Dustin Dwyer | Michigan Radio
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Dustin Dwyer

Reporter / Producer

Dustin Dwyer reports enterprise and long-form stories from Michigan Radio’s West Michigan bureau. He was a fellow in the class of 2018 at the Nieman Foundation for Journalism at Harvard. He’s been with Michigan Radio since 2004, when he started as an intern in the newsroom. He left the station in 2010-2011 to be a stay at home dad, and returned to be part of the Changing Gears project, a collaboration between Michigan Radio, Ideastream in Cleveland and WBEZ in Chicago. From 2012 – 2017, he was part of the team for State of Opportunity, and produced several radio documentaries on kids and families in Michigan. He lives in Grand Rapids with his wife and three kids.

downtown Grand Rapids
Steven Depolo / Creative Commons

Kent County Commissioners voted today to dissolve the county’s land bank.

Officially, the vote gives the Kent County Land Bank Authority 12 months before its intergovernmental agreement with the county expires. Some county commissioners say that gives time for the Land Bank to reorganize as its own non-profit, or to renegotiate its deal with the county.

Dustin Dwyer / Michigan Radio

So here’s a fact about me that may burst a certain stereotype about public radio reporters: I don’t smoke weed.

Dustin Dwyer / Michigan Radio

A lot of old cop movies have a scene like this one, in Die Hard -- where the feds show up and start bossing local police around.

Out in the real world, things are more complicated. Federal law enforcement can’t always just boss local law enforcement around. And that’s a key part of a big controversy happening right now in Kent County.

The controversy is about immigration enforcement.

Running faucet
Melissa Benmark / Michigan Radio

More homes in Benton Harbor have tested positive for elevated levels of lead in the water.

The city was put under an advisory for its drinking water results in October.

Since then, another 27 homes out of 159 tested have shown levels of lead that are above the federal action level of 15 parts per billion.

Ten of those homes had levels more than double the action level.

Dustin Dwyer / Michigan Radio

The Michigan Department of Natural Resources offered free admission to state parks, to entice people outside on Black Friday.

The DNR said the inspiration comes from the #OptOutside movement, which was started by the outdoor equipment store REI.

At P. J. Hoffmaster State Park, along Lake Michigan, there was a steady stream of visitors Friday.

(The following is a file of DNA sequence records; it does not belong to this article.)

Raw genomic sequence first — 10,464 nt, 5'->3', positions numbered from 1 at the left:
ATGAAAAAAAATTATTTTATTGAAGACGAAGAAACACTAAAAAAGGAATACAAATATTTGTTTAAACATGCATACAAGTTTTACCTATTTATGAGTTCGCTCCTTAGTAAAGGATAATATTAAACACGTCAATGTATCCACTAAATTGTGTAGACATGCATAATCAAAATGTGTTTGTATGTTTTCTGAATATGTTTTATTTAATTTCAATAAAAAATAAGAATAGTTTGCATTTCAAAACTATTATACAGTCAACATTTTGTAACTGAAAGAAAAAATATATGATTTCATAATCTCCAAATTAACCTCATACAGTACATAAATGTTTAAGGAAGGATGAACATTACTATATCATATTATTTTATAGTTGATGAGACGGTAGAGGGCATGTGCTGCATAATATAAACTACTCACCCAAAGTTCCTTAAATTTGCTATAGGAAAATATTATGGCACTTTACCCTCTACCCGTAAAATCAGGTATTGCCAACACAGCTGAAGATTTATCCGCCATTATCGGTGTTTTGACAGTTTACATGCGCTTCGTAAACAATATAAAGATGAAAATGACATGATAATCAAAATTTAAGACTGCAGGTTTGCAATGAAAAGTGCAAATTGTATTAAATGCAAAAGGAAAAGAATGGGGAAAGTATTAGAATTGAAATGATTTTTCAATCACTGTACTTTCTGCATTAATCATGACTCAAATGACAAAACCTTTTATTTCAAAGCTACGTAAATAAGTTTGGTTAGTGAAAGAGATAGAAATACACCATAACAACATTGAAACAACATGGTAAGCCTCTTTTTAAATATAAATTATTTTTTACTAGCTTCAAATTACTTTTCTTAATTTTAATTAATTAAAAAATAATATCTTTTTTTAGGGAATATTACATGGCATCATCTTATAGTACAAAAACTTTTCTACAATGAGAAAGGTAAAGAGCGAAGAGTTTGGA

Dustin Dwyer / Michigan Radio

A scientist at the state Department of Environmental Quality says he felt like he was “at the edge of the abyss” when he first realized the possible effects of widespread PFAS contamination in Michigan.

Robert Delaney made the comments at a public hearing in Grand Rapids on Tuesday, hosted by Senator Gary Peters.

Delaney wrote a report on the potential harm from PFAS chemicals in 2012.

Dustin Dwyer / Michigan Radio

Their souls left long ago.

Their bodies stayed here.

Their families put their faith in a funeral home on Detroit’s east side.

But then, earlier this year, their remains were discovered, still in the funeral home months and even years after their deaths. At first, it was a few bodies. Then, the cremated remains of more than a hundred. Then, tucked away in an attic, investigators found the remains of several fetuses.

The shock still hasn’t worn off. The full investigation into what happened isn’t yet over.

Today, there was a memorial.

Today, they were laid to rest.

Dustin Dwyer / Michigan Radio

A graph shows three years of test results for lead in water, with the most recent tests, in 2018, clearly being the most elevated.
Kaye LaFond / Michigan Radio

Benton Harbor is offering to test the water at any home in the city, after initial tests showed elevated levels of lead in eight homes.

A photo of the Cheboiganing Band village before it was burned in 1900.
Courtesy of the Burt Lake Band of Ottawa and Chippewa Indians

This is the final part of our series An Idea on the Land. Here's where you can find Part 1, Part 2 and Part 3. 

On a chilly morning, 118 autumns ago, the residents of a tiny village along a lake in Northern Michigan were forced out of their homes and kicked off the land they had legally purchased.

The residents were native people, members of what was then called the Cheboiganing Band of Indians. There’s some evidence native people had been living at that site for thousands of years.

But since that morning, on Oct. 15, 1900, their land has been in the hands of others. And the descendants of those who were there that morning are still fighting for justice and recognition in the courts today.